Proposed fuel storage fee assailed by loggers, truckers
A proposed new annual fee on storage of hazardous materials – including fuel oil – has sparked outraged among truckers, loggers and other small businesses already struggling to cover the rising price of diesel.
The bill – which was approved by the state House of Representatives in March and went through a Senate hearing earlier in April in Concord – would impose fees as high as $1,000 to fund, through the state Department of Safety, a hazardous materials emergency response team, which is about to lose its federal funding.
It also includes state reporting requirements, echoing those required by federal law but expanding them by encompassing business with smaller storage amounts – as little as 10,000 pounds (about 1,500 gallons).
According to the fiscal note attached to the bill the average fee – which wouldn’t take effect until 2009 – would be less than $420 per facility. For those storing less than 100,000 pounds of diesel (about 15,000 gallons) it would be $100.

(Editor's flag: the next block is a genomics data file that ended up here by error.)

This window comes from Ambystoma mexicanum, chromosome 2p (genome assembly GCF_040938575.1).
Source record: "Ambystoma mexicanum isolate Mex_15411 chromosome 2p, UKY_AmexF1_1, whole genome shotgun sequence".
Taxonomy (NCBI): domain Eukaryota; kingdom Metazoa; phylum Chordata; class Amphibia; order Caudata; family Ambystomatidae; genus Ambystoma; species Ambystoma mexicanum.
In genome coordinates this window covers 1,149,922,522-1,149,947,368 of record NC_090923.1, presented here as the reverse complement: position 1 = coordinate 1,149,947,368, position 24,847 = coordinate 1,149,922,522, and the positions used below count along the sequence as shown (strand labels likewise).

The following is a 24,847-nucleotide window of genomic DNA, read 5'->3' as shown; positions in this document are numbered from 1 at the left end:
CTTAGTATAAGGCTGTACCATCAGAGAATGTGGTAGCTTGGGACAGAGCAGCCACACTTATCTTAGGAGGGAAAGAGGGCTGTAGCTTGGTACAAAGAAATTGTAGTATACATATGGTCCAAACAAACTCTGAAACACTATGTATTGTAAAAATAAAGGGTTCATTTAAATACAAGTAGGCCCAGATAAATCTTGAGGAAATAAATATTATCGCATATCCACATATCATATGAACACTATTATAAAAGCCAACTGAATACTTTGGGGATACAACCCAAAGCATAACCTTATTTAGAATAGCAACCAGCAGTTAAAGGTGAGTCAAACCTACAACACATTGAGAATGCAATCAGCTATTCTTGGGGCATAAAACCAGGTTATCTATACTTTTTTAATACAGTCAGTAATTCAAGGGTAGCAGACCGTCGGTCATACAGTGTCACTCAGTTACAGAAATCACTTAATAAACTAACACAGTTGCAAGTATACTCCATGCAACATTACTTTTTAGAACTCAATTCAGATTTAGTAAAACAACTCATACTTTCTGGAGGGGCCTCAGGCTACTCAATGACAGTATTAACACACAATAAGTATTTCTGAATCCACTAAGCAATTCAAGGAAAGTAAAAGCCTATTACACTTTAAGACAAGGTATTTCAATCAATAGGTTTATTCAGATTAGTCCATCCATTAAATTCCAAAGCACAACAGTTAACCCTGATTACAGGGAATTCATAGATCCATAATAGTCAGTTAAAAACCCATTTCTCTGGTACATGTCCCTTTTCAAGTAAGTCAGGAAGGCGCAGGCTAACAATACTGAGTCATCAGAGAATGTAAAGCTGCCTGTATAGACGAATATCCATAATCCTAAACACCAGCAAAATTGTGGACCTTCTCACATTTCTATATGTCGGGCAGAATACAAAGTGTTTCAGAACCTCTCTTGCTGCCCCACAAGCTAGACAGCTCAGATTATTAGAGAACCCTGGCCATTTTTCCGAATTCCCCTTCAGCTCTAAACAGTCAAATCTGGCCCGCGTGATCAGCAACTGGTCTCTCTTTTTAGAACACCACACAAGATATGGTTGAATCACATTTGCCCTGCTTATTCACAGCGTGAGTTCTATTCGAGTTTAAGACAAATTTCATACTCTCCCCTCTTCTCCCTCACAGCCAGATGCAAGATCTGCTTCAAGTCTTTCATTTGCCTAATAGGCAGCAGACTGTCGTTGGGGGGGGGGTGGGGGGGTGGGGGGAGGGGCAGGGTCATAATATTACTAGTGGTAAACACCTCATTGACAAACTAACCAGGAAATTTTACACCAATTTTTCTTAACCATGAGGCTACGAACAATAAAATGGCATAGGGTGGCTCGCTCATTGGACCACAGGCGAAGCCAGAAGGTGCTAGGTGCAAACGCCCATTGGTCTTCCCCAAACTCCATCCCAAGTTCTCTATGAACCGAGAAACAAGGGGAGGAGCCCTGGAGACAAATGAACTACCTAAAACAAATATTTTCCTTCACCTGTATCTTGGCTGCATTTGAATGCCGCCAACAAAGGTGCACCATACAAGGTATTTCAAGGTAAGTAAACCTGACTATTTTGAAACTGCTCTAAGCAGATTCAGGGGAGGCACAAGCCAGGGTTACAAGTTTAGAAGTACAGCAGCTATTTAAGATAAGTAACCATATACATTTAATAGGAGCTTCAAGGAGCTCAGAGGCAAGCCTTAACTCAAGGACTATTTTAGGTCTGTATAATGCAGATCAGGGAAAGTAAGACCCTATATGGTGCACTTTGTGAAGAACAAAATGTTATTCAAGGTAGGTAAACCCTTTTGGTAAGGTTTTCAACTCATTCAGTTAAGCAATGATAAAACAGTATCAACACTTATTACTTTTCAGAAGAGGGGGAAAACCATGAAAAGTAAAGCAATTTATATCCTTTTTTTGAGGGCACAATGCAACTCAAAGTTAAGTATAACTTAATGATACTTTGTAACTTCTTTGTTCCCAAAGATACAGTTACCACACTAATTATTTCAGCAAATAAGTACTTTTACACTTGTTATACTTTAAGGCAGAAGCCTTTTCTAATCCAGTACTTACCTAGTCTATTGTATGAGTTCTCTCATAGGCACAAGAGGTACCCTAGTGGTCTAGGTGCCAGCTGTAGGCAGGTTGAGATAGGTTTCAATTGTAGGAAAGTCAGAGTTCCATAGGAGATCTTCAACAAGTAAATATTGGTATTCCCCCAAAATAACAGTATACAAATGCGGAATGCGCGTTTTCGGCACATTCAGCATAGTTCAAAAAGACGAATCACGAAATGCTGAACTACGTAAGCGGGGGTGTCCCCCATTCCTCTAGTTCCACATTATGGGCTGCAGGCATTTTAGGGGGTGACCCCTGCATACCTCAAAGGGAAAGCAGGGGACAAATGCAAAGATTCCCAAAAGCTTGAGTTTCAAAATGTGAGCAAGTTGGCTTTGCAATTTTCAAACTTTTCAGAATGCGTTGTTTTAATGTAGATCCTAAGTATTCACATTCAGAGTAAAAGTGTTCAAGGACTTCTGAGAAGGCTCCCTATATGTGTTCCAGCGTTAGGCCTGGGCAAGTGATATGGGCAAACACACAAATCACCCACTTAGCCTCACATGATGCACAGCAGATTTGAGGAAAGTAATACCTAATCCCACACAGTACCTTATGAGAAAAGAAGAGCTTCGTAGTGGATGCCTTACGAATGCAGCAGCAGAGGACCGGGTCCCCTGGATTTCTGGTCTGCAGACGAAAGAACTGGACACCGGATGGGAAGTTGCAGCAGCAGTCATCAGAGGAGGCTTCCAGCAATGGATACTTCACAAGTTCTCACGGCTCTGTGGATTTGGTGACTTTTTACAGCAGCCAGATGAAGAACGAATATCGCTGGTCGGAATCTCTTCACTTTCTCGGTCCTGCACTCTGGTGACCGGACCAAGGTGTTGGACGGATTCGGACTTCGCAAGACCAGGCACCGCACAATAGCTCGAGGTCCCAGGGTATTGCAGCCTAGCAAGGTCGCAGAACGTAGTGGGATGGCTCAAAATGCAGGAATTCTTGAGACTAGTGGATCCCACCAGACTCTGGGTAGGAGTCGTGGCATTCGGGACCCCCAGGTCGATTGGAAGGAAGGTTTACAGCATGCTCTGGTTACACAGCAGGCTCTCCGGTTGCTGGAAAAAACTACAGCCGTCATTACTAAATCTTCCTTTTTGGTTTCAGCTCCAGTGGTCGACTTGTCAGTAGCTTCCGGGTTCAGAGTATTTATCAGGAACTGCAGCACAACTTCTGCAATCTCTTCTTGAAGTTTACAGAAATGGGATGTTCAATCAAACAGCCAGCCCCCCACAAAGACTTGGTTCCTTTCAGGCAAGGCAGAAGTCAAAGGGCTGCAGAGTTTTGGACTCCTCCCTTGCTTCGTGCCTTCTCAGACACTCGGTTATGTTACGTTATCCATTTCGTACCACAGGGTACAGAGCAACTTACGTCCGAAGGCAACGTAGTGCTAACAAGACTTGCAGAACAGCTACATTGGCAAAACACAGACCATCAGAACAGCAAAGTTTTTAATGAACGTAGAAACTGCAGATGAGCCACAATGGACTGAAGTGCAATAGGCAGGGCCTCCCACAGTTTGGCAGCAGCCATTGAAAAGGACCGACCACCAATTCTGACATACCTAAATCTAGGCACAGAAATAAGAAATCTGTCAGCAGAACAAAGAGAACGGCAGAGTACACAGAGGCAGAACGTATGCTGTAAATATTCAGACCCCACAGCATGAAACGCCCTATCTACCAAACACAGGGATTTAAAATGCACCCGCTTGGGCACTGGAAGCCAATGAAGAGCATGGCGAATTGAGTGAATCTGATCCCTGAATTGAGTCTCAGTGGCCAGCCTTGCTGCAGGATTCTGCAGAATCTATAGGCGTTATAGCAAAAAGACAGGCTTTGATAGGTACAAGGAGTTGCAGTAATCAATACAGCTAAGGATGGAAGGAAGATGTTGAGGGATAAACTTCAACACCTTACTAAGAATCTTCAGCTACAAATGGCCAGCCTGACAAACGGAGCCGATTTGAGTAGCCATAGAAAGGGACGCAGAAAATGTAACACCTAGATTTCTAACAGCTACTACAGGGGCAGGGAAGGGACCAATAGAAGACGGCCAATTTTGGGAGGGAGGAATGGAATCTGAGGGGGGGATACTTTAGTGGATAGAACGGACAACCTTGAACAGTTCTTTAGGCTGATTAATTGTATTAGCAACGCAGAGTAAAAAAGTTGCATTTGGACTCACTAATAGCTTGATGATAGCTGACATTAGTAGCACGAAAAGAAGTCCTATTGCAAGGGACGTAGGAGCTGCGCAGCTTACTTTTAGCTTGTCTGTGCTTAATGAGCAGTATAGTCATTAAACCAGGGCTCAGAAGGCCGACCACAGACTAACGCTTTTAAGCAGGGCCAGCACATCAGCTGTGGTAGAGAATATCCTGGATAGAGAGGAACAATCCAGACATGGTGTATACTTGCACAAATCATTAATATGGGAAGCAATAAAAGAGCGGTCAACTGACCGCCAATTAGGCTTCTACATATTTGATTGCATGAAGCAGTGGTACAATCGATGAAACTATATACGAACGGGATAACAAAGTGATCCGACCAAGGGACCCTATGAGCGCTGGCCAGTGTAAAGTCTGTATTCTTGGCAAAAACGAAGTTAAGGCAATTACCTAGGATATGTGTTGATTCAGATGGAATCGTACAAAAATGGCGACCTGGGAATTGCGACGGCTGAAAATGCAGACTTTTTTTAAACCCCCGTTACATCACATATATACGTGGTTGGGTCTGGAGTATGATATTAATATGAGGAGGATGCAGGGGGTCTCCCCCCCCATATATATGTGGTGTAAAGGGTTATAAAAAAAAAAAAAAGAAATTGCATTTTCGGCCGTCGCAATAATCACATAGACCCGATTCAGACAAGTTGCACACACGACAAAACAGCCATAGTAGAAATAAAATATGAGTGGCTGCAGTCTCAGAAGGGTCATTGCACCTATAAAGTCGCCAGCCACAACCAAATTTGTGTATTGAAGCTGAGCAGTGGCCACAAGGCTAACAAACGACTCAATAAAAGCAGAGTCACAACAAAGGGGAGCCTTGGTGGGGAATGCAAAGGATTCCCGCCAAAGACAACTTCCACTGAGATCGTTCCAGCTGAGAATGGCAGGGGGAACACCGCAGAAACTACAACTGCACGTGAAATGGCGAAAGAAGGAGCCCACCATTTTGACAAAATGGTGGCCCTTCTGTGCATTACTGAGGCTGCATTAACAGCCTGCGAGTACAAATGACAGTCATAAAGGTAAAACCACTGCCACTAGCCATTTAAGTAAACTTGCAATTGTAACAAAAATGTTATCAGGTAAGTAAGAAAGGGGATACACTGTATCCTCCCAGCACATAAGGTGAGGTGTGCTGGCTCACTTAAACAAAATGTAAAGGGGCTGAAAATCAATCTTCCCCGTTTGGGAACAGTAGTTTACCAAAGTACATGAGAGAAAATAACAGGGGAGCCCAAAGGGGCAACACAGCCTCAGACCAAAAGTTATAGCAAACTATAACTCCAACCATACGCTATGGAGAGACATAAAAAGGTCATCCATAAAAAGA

It’s not so much the amount but the thought that counts, said Jasen Stock, executive director of the New Hampshire Timberland Owners Association.
“This has struck a nerve,” he said. “With diesel going to $4 a gallon, this has caused a tremendous reaction to tack on anything further. Businesses are just trying to survive, so this is pretty emotional. The feeling is, ‘You’ve got to be kidding me that they can contemplate adding anything.’”
Many loggers, he said, buy diesel in bulk and store it on site as well as carry it with them into the forest, so they save some money and don’t have to waste gas fueling up. They will be hit particularly hard by the bill, said Stock.
But supporters of the bill said that without it, the $1.2 million that it would raise would instead have to be paid by the property-tax payer, who also can’t afford to pay much more.
And, they argued, it is only fair that those who store the waste should foot the bill when something goes wrong.
But Bob Sculley, president of the New Hampshire Motor Transport Association, said that businesses are already footing the bill in several ways.
First, he said, many carry private insurance – which sometimes comes with premiums costing thousands of dollars – to pay for cleanup. He also said businesses already contribute to directly through property taxes, and truckers pay a penny-and-a-half-per-gallon fee into the oil discharge and disposal cleanup fund, which is used to clean underground storage tanks.
Indeed, House Bill 1426 – which would raise that fee slightly less than a quarter of a cent – also passed the House last month and is making its way through the Senate.